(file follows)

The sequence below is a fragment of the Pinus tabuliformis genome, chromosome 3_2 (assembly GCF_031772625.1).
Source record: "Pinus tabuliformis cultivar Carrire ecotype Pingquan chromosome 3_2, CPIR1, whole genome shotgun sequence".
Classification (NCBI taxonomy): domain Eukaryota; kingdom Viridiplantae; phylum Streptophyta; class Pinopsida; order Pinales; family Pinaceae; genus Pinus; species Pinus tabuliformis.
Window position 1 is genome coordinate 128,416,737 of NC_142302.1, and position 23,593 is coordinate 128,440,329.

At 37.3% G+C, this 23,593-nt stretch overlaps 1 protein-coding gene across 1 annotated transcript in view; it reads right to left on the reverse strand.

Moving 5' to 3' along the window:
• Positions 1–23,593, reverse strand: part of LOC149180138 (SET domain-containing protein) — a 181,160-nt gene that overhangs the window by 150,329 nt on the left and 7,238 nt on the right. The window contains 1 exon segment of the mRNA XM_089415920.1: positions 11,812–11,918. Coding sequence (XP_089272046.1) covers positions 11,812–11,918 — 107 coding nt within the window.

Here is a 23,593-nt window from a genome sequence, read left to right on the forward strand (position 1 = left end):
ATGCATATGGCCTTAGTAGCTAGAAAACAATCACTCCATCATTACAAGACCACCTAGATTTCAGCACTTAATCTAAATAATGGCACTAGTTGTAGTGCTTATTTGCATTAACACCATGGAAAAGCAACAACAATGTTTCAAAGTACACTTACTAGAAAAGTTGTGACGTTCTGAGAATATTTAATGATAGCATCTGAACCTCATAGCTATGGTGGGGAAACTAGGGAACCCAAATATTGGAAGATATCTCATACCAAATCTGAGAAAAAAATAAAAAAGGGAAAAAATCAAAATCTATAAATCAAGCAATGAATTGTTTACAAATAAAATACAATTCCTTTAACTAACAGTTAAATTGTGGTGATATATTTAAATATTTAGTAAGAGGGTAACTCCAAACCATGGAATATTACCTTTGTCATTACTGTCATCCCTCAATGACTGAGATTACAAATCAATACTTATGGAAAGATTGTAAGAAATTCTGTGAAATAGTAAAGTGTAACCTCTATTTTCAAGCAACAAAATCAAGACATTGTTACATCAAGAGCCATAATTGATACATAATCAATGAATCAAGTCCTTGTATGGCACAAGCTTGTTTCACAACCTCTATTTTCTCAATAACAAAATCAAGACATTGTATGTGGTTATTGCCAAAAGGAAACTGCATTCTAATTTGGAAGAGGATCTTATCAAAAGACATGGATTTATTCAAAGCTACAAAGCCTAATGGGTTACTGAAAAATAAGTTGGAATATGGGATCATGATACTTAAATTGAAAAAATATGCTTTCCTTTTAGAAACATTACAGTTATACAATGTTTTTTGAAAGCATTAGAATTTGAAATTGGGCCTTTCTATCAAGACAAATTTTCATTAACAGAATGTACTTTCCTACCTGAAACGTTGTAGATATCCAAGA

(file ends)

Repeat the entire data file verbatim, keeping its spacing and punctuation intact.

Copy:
The sequence below is a fragment of the Pinus tabuliformis genome, chromosome 3_2 (assembly GCF_031772625.1).
Source record: "Pinus tabuliformis cultivar Carrire ecotype Pingquan chromosome 3_2, CPIR1, whole genome shotgun sequence".
Classification (NCBI taxonomy): domain Eukaryota; kingdom Viridiplantae; phylum Streptophyta; class Pinopsida; order Pinales; family Pinaceae; genus Pinus; species Pinus tabuliformis.
Window position 1 is genome coordinate 128,416,737 of NC_142302.1, and position 23,593 is coordinate 128,440,329.

At 37.3% G+C, this 23,593-nt stretch overlaps 1 protein-coding gene across 1 annotated transcript in view; it reads right to left on the reverse strand.

Moving 5' to 3' along the window:
• Positions 1–23,593, reverse strand: part of LOC149180138 (SET domain-containing protein) — a 181,160-nt gene that overhangs the window by 150,329 nt on the left and 7,238 nt on the right. The window contains 1 exon segment of the mRNA XM_089415920.1: positions 11,812–11,918. Coding sequence (XP_089272046.1) covers positions 11,812–11,918 — 107 coding nt within the window.

Here is a 23,593-nt window from a genome sequence, read left to right on the forward strand (position 1 = left end):
ATGCATATGGCCTTAGTAGCTAGAAAACAATCACTCCATCATTACAAGACCACCTAGATTTCAGCACTTAATCTAAATAATGGCACTAGTTGTAGTGCTTATTTGCATTAACACCATGGAAAAGCAACAACAATGTTTCAAAGTACACTTACTAGAAAAGTTGTGACGTTCTGAGAATATTTAATGATAGCATCTGAACCTCATAGCTATGGTGGGGAAACTAGGGAACCCAAATATTGGAAGATATCTCATACCAAATCTGAGAAAAAAATAAAAAAGGGAAAAAATCAAAATCTATAAATCAAGCAATGAATTGTTTACAAATAAAATACAATTCCTTTAACTAACAGTTAAATTGTGGTGATATATTTAAATATTTAGTAAGAGGGTAACTCCAAACCATGGAATATTACCTTTGTCATTACTGTCATCCCTCAATGACTGAGATTACAAATCAATACTTATGGAAAGATTGTAAGAAATTCTGTGAAATAGTAAAGTGTAACCTCTATTTTCAAGCAACAAAATCAAGACATTGTTACATCAAGAGCCATAATTGATACATAATCAATGAATCAAGTCCTTGTATGGCACAAGCTTGTTTCACAACCTCTATTTTCTCAATAACAAAATCAAGACATTGTATGTGGTTATTGCCAAAAGGAAACTGCATTCTAATTTGGAAGAGGATCTTATCAAAAGACATGGATTTATTCAAAGCTACAAAGCCTAATGGGTTACTGAAAAATAAGTTGGAATATGGGATCATGATACTTAAATTGAAAAAATATGCTTTCCTTTTAGAAACATTACAGTTATACAATGTTTTTTGAAAGCATTAGAATTTGAAATTGGGCCTTTCTATCAAGACAAATTTTCATTAACAGAATGTACTTTCCTACCTGAAACGTTGTAGATATCCAAGA